Teen pregnancy rates are nearly one-third higher in rural areas, reports Michelle Healey of USA Today. Julia De Clerque, a research fellow and investigator at the University of North Carolina Sheps Center for Health Services Research, told Healey that availability for birth control in rural areas "lags far behind availability for teens living in urban and metro areas."
The National Campaign to Prevent Teen and Unwanted Pregnancy conducted a study which found that in 2012, 43 out of every 1,000 girls in rural areas became pregnant, while the number was 33 in urban and suburban areas. "For many rural families, teen pregnancy and parenting are cultural norms, repeated generation after generation," Josie Weiss, at the Christine E. Lynn College of Nursing at Florida Atlantic University, told Healey.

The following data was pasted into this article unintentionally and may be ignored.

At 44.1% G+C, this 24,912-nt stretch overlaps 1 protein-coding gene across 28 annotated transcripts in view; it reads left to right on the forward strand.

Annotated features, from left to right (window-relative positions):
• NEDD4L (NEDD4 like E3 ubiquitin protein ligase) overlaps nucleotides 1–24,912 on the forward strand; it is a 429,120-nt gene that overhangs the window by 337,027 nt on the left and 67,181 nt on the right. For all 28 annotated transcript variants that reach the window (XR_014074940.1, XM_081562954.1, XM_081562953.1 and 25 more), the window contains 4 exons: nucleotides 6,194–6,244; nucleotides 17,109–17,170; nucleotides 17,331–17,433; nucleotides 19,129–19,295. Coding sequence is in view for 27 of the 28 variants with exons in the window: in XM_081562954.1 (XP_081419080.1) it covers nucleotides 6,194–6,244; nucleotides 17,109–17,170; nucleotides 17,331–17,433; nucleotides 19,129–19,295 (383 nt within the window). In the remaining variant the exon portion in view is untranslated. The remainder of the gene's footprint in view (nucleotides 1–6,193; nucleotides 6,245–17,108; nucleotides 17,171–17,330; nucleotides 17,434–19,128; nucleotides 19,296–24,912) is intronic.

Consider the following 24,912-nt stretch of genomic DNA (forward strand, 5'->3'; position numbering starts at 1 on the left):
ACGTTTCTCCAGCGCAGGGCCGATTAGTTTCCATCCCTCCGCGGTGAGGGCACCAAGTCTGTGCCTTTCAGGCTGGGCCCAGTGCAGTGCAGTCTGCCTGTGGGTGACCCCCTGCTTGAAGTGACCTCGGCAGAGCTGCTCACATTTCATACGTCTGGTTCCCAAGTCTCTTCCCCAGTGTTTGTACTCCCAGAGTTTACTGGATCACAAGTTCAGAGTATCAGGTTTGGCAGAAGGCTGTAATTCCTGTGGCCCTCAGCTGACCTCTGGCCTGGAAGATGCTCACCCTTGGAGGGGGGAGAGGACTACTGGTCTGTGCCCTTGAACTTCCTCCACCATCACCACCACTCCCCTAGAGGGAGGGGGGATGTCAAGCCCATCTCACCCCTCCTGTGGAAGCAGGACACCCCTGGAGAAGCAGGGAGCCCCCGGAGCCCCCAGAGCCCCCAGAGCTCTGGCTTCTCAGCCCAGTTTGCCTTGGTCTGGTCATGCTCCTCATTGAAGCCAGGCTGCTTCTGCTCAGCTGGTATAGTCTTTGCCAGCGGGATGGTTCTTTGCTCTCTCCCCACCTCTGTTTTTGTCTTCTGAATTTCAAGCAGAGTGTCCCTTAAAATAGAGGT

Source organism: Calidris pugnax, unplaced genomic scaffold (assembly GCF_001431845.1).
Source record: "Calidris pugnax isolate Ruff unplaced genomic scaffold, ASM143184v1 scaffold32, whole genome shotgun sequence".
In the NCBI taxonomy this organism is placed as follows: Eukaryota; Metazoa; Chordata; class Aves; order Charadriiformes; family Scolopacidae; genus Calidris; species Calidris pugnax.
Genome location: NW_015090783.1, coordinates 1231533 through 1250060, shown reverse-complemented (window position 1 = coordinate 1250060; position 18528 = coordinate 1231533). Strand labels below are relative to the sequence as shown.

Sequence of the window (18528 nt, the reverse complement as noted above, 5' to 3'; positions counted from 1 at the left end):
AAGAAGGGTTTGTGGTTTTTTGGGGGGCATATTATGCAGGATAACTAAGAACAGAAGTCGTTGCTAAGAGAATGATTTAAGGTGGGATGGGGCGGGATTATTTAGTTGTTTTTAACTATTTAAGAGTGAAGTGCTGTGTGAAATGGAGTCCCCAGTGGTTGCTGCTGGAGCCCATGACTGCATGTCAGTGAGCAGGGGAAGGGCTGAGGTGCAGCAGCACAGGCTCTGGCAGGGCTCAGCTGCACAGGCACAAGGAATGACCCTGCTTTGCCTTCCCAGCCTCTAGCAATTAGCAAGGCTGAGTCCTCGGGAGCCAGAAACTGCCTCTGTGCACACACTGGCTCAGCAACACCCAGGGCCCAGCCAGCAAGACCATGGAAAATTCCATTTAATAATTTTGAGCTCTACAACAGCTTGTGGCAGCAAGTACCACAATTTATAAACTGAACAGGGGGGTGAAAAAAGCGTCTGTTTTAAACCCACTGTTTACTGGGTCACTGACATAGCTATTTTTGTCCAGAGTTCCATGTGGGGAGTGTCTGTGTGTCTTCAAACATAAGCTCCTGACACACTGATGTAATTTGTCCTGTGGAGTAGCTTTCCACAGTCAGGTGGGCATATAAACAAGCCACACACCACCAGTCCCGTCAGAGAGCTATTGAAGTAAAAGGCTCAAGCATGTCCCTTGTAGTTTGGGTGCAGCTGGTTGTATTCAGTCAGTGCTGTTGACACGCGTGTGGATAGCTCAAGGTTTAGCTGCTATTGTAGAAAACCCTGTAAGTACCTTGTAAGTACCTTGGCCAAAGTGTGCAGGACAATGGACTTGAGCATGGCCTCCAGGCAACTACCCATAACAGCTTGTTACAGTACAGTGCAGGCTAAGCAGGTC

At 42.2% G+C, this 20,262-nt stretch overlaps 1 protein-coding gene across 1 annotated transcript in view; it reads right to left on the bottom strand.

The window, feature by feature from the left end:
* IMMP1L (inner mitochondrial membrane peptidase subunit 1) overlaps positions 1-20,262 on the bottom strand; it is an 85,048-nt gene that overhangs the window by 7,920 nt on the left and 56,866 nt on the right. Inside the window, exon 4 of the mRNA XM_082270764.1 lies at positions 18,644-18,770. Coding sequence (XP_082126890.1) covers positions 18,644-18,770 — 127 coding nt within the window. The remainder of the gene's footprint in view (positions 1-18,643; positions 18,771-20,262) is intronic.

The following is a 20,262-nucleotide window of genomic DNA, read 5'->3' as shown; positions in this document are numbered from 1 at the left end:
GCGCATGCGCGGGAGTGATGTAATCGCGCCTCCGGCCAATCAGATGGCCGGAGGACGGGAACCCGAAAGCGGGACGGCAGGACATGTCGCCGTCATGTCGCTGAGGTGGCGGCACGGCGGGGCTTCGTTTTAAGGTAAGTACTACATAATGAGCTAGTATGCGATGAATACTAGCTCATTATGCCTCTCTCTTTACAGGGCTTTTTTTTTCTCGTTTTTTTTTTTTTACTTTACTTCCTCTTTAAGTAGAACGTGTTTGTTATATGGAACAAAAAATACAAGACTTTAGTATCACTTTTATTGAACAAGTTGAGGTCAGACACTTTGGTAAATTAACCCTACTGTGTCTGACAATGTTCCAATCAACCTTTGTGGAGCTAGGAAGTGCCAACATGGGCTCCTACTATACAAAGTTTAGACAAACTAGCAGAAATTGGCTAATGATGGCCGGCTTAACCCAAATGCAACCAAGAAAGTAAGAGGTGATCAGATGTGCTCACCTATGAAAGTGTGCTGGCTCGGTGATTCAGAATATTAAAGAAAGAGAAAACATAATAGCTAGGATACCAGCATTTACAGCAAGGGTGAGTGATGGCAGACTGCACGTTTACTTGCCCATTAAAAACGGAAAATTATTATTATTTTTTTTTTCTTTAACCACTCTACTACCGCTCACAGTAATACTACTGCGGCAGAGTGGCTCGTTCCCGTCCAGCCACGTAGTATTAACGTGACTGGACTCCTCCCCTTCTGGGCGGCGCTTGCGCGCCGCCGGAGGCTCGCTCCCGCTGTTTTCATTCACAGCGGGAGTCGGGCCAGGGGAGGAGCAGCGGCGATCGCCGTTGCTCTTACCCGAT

While rural areas' teen pregnancy rates are higher, their abortion rates are lower, reports the Guttmacher Institute. Using what it says is the most current available data, from 2008, the pro-abortion-rights institute says more than half of teenage pregnancies in New York, New Jersey and Connecticut ended in abortion, while in more rural states, such as Kentucky, South Dakota, Arkansas, Oklahoma, Utah and West Virginia, the abortion rate for teenagers was 14 percent or lower. For a PDF of the study, click here.